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Architects of Air’s beautiful ‘luminaria'

Guests inside Amococo (2007) - (Photo by Narelle Trottman).

Architects of Air’s beautiful ‘luminaria'

A new book, The Most Beautiful, depicts the work of a group called Architects of Air and their ephemeral sculptures called "Luminaria" that have captured the attention of millions of visitors around the world.

Each luminarium, which makes the properties of light easier to see and experience, is hand-made and experiments with colours and reflected and direct light. Artist Alan Parkinson first started exploring pneumatics, the use of compressed gas to create movement, in the early 1980’s, and founded Architects of Air in 1992.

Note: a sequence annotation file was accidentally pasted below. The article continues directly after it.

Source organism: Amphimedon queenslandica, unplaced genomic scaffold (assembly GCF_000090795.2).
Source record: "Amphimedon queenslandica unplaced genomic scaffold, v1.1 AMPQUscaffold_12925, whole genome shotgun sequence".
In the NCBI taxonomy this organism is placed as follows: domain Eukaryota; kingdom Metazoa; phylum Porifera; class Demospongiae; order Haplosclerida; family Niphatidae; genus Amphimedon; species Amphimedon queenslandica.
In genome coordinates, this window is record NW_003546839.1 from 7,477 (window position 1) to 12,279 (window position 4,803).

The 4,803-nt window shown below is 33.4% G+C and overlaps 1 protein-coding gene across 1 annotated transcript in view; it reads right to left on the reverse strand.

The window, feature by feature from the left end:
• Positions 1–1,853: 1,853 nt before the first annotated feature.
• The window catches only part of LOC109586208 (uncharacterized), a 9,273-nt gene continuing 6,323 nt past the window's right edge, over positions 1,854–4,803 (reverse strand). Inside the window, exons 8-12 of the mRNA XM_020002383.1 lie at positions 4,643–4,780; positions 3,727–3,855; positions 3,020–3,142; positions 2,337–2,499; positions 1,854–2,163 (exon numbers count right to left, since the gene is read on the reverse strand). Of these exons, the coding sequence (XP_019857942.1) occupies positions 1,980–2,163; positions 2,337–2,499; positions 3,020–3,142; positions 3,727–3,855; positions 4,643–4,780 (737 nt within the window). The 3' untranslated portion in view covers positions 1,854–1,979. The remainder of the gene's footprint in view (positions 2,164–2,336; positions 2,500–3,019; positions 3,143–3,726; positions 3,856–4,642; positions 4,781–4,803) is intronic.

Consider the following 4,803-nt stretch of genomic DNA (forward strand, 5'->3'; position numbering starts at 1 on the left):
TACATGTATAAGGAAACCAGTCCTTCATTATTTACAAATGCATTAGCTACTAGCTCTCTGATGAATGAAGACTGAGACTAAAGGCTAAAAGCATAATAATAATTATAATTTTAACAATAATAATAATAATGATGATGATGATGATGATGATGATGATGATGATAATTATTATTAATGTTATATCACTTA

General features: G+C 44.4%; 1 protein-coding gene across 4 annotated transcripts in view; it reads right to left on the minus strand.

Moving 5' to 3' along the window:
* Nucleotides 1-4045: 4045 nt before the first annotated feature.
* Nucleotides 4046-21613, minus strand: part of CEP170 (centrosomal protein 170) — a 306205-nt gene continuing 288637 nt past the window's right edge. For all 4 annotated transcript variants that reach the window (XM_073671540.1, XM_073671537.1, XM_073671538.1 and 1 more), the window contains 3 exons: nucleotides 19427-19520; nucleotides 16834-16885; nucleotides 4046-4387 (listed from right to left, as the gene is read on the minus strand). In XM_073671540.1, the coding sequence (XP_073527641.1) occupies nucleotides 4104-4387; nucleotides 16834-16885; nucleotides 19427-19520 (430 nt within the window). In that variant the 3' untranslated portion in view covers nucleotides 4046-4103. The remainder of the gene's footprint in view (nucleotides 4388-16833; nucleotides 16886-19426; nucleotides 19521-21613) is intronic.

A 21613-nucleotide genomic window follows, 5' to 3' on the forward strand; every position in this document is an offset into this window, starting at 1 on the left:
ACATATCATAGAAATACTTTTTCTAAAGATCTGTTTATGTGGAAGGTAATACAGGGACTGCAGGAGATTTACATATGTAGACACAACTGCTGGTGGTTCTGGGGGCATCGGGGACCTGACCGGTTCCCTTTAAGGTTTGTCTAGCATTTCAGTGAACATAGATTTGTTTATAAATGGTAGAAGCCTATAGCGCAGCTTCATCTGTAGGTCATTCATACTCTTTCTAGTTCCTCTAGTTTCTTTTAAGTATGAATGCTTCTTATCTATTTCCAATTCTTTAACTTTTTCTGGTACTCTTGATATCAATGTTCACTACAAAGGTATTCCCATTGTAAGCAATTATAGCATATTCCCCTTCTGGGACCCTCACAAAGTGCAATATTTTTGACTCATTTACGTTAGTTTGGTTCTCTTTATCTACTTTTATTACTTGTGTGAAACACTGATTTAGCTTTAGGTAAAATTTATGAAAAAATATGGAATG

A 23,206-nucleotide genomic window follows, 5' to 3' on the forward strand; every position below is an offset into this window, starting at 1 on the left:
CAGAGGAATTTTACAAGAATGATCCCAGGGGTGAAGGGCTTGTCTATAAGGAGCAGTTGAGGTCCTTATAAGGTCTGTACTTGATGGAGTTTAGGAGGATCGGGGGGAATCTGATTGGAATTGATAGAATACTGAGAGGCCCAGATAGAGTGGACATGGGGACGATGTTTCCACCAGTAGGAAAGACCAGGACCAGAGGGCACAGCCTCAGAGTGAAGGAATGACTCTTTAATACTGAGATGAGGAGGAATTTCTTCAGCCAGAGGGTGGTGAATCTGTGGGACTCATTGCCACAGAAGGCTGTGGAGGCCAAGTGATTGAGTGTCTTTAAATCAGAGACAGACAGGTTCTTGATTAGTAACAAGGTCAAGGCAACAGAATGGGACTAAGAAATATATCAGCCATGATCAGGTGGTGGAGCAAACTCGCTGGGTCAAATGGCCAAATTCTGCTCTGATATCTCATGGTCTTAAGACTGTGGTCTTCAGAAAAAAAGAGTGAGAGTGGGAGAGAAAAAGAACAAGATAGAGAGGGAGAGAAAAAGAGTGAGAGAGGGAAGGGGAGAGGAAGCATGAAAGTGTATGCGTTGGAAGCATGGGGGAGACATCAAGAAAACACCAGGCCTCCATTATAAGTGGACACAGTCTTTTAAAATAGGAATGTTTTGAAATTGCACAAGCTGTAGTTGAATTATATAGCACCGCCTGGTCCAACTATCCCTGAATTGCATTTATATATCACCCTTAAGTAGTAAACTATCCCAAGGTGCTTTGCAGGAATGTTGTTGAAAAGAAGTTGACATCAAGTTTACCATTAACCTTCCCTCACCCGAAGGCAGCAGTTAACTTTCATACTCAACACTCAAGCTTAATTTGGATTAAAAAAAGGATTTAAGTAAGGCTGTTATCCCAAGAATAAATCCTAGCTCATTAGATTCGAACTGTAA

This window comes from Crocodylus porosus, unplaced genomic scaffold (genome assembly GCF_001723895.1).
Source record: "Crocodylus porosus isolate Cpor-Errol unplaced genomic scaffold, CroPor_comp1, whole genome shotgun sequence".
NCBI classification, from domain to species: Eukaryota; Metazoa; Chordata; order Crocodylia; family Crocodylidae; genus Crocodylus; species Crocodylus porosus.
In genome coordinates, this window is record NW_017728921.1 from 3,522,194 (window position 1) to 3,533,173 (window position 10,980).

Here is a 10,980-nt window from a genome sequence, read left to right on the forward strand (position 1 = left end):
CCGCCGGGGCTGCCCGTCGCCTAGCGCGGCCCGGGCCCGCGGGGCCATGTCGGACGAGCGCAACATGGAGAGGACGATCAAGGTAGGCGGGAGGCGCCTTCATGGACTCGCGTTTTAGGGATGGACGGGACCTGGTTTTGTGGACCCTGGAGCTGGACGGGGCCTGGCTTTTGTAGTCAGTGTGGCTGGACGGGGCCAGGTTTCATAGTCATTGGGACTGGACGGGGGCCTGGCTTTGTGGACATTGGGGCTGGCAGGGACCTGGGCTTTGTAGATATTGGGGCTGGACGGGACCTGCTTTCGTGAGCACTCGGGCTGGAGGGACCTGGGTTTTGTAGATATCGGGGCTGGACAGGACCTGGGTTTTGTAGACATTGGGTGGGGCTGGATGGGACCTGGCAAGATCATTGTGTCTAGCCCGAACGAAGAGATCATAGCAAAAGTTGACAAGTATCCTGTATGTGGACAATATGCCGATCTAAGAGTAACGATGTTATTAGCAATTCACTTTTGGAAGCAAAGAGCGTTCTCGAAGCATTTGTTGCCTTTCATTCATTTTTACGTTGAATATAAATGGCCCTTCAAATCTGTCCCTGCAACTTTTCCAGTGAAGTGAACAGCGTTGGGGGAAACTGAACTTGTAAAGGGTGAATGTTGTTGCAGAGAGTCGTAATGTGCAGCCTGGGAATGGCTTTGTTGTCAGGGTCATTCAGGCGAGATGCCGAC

Since then the company has built 21 luminaria, and more than three million visitors in at least 40 countries around the world have displayed Architects of Air's work. The book starts with the group's beginnings as a community project to its presence today, with detailed explanations of each luminarium, covering design, plans, and inspiration Quotes, and photographs taken by visitors and professionals round out the mix.

Parkinson writes:

"I design luminaria because I want to share my sense of the beauty of light. Drawing on inspiration from natural, geometric or architectural structures, these huge pneumatic environments are a meeting ground for generations and cultures and I hope the book goes some way to give a sense of the wonder people feel when entering."